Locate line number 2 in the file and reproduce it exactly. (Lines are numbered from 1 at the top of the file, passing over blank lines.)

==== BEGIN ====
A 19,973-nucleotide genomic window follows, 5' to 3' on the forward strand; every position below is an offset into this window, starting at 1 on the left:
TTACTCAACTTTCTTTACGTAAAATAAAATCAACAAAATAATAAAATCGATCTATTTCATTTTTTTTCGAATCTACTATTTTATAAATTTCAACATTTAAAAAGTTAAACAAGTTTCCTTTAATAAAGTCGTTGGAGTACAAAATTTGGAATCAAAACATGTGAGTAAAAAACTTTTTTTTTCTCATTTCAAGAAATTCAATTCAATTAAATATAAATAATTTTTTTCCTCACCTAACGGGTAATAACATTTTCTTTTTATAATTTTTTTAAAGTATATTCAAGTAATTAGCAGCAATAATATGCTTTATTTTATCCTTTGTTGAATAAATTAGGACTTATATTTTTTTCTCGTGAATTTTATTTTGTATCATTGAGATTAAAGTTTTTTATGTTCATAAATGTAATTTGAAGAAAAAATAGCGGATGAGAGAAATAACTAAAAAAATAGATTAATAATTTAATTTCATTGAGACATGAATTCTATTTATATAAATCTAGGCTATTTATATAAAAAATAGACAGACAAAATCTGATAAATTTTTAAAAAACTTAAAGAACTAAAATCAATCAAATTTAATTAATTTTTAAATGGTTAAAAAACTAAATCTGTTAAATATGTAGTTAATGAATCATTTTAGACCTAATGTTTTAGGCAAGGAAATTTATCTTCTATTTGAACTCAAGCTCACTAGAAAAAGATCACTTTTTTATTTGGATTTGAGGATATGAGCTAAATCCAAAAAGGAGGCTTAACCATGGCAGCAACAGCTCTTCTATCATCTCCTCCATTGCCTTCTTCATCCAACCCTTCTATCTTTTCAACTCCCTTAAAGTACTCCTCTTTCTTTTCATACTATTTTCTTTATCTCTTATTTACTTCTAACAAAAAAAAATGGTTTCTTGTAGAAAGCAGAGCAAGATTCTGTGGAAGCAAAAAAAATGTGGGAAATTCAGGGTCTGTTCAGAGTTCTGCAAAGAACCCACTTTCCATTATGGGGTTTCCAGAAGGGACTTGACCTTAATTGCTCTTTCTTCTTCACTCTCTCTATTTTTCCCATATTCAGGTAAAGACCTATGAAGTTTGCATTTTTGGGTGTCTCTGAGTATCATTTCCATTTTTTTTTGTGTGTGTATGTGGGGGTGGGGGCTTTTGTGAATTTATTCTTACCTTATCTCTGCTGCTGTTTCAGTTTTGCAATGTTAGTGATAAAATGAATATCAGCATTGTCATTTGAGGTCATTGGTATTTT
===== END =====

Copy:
TTACTCAACTTTCTTTACGTAAAATAAAATCAACAAAATAATAAAATCGATCTATTTCATTTTTTTTCGAATCTACTATTTTATAAATTTCAACATTTAAAAAGTTAAACAAGTTTCCTTTAATAAAGTCGTTGGAGTACAAAATTTGGAATCAAAACATGTGAGTAAAAAACTTTTTTTTTCTCATTTCAAGAAATTCAATTCAATTAAATATAAATAATTTTTTTCCTCACCTAACGGGTAATAACATTTTCTTTTTATAATTTTTTTAAAGTATATTCAAGTAATTAGCAGCAATAATATGCTTTATTTTATCCTTTGTTGAATAAATTAGGACTTATATTTTTTTCTCGTGAATTTTATTTTGTATCATTGAGATTAAAGTTTTTTATGTTCATAAATGTAATTTGAAGAAAAAATAGCGGATGAGAGAAATAACTAAAAAAATAGATTAATAATTTAATTTCATTGAGACATGAATTCTATTTATATAAATCTAGGCTATTTATATAAAAAATAGACAGACAAAATCTGATAAATTTTTAAAAAACTTAAAGAACTAAAATCAATCAAATTTAATTAATTTTTAAATGGTTAAAAAACTAAATCTGTTAAATATGTAGTTAATGAATCATTTTAGACCTAATGTTTTAGGCAAGGAAATTTATCTTCTATTTGAACTCAAGCTCACTAGAAAAAGATCACTTTTTTATTTGGATTTGAGGATATGAGCTAAATCCAAAAAGGAGGCTTAACCATGGCAGCAACAGCTCTTCTATCATCTCCTCCATTGCCTTCTTCATCCAACCCTTCTATCTTTTCAACTCCCTTAAAGTACTCCTCTTTCTTTTCATACTATTTTCTTTATCTCTTATTTACTTCTAACAAAAAAAAATGGTTTCTTGTAGAAAGCAGAGCAAGATTCTGTGGAAGCAAAAAAAATGTGGGAAATTCAGGGTCTGTTCAGAGTTCTGCAAAGAACCCACTTTCCATTATGGGGTTTCCAGAAGGGACTTGACCTTAATTGCTCTTTCTTCTTCACTCTCTCTATTTTTCCCATATTCAGGTAAAGACCTATGAAGTTTGCATTTTTGGGTGTCTCTGAGTATCATTTCCATTTTTTTTTGTGTGTGTATGTGGGGGTGGGGGCTTTTGTGAATTTATTCTTACCTTATCTCTGCTGCTGTTTCAGTTTTGCAATGTTAGTGATAAAATGAATATCAGCATTGTCATTTGAGGTCATTGGTATTTT